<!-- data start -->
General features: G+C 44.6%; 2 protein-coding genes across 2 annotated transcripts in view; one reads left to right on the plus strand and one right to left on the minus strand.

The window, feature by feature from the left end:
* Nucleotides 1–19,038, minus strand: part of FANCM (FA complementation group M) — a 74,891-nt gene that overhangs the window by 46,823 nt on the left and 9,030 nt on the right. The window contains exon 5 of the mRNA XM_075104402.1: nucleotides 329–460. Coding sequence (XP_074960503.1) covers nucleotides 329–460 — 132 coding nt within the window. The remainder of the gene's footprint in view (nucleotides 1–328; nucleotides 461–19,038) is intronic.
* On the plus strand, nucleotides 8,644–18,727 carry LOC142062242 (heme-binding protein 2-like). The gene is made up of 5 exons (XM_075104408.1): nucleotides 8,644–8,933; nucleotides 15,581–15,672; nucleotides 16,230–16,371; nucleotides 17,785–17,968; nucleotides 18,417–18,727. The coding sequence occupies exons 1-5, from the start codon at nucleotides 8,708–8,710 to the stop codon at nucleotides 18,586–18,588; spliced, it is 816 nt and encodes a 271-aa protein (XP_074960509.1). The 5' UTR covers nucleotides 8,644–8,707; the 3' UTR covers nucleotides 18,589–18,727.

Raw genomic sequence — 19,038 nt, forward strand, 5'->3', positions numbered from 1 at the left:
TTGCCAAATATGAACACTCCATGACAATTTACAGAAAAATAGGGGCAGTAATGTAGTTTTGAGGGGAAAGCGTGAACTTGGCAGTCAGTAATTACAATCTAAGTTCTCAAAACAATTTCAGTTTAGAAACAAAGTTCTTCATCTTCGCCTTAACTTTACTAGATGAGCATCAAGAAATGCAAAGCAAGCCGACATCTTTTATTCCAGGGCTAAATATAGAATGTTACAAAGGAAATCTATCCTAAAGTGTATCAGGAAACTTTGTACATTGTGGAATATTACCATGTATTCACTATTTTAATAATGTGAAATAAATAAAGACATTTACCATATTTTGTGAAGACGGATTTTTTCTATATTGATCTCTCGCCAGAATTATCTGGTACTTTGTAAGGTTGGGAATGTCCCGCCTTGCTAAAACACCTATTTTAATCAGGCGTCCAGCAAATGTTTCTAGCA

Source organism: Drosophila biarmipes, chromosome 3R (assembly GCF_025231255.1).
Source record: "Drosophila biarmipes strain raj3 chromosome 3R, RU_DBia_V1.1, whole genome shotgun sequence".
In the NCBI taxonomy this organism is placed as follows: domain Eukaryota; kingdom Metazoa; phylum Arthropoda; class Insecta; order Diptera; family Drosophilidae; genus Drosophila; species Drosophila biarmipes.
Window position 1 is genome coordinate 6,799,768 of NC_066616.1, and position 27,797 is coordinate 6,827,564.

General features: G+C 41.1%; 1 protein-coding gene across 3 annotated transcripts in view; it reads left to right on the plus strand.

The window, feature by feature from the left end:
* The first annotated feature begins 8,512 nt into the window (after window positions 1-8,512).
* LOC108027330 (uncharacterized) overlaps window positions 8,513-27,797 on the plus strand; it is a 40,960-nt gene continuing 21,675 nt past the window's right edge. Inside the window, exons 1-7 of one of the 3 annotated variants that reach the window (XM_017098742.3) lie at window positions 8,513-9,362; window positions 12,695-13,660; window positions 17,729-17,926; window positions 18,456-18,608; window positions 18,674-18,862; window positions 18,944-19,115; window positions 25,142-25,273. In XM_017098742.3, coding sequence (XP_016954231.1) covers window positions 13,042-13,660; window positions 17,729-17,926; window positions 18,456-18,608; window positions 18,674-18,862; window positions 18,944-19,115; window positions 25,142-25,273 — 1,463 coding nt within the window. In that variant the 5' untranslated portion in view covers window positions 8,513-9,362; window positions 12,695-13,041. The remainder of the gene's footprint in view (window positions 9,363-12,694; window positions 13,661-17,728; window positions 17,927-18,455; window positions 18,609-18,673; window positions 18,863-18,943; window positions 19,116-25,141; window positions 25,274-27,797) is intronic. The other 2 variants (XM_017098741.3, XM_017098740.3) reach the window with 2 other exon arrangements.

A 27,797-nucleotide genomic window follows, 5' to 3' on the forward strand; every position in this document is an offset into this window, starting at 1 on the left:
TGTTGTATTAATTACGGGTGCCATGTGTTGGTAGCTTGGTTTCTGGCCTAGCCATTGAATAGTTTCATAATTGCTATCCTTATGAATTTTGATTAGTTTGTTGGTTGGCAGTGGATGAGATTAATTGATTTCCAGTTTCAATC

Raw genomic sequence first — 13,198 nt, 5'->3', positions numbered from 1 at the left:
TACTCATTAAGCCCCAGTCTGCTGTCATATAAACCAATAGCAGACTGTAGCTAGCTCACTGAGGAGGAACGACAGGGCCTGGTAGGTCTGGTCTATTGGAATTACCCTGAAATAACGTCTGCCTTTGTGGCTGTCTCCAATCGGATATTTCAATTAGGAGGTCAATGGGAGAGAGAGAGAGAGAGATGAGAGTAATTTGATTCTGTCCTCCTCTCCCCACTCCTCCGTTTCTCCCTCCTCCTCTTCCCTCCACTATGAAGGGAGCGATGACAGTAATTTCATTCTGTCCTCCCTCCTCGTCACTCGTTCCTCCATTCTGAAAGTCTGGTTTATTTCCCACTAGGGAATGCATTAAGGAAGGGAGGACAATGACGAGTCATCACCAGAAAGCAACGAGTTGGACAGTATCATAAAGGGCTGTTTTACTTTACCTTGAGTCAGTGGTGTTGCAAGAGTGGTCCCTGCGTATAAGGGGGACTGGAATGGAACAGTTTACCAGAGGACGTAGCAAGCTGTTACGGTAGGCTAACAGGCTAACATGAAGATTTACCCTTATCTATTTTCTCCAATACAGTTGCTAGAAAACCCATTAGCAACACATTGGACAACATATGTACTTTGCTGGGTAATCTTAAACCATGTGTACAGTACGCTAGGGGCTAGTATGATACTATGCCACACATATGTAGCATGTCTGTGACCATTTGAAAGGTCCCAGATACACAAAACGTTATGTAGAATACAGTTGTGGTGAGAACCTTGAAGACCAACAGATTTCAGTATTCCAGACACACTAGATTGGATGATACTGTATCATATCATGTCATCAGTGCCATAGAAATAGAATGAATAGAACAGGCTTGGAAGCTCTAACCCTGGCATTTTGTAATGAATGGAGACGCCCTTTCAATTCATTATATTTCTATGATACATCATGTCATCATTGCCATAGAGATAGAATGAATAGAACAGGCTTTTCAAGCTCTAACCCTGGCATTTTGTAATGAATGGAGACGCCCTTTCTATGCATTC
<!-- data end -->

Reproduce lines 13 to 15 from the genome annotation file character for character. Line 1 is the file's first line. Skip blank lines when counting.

* The first annotated feature begins 8,512 nt into the window (after window positions 1-8,512).
* LOC108027330 (uncharacterized) overlaps window positions 8,513-27,797 on the plus strand; it is a 40,960-nt gene continuing 21,675 nt past the window's right edge. Inside the window, exons 1-7 of one of the 3 annotated variants that reach the window (XM_017098742.3) lie at window positions 8,513-9,362; window positions 12,695-13,660; window positions 17,729-17,926; window positions 18,456-18,608; window positions 18,674-18,862; window positions 18,944-19,115; window positions 25,142-25,273. In XM_017098742.3, coding sequence (XP_016954231.1) covers window positions 13,042-13,660; window positions 17,729-17,926; window positions 18,456-18,608; window positions 18,674-18,862; window positions 18,944-19,115; window positions 25,142-25,273 — 1,463 coding nt within the window. In that variant the 5' untranslated portion in view covers window positions 8,513-9,362; window positions 12,695-13,041. The remainder of the gene's footprint in view (window positions 9,363-12,694; window positions 13,661-17,728; window positions 17,927-18,455; window positions 18,609-18,673; window positions 18,863-18,943; window positions 19,116-25,141; window positions 25,274-27,797) is intronic. The other 2 variants (XM_017098741.3, XM_017098740.3) reach the window with 2 other exon arrangements.

A 27,797-nucleotide genomic window follows, 5' to 3' on the forward strand; every position in this document is an offset into this window, starting at 1 on the left: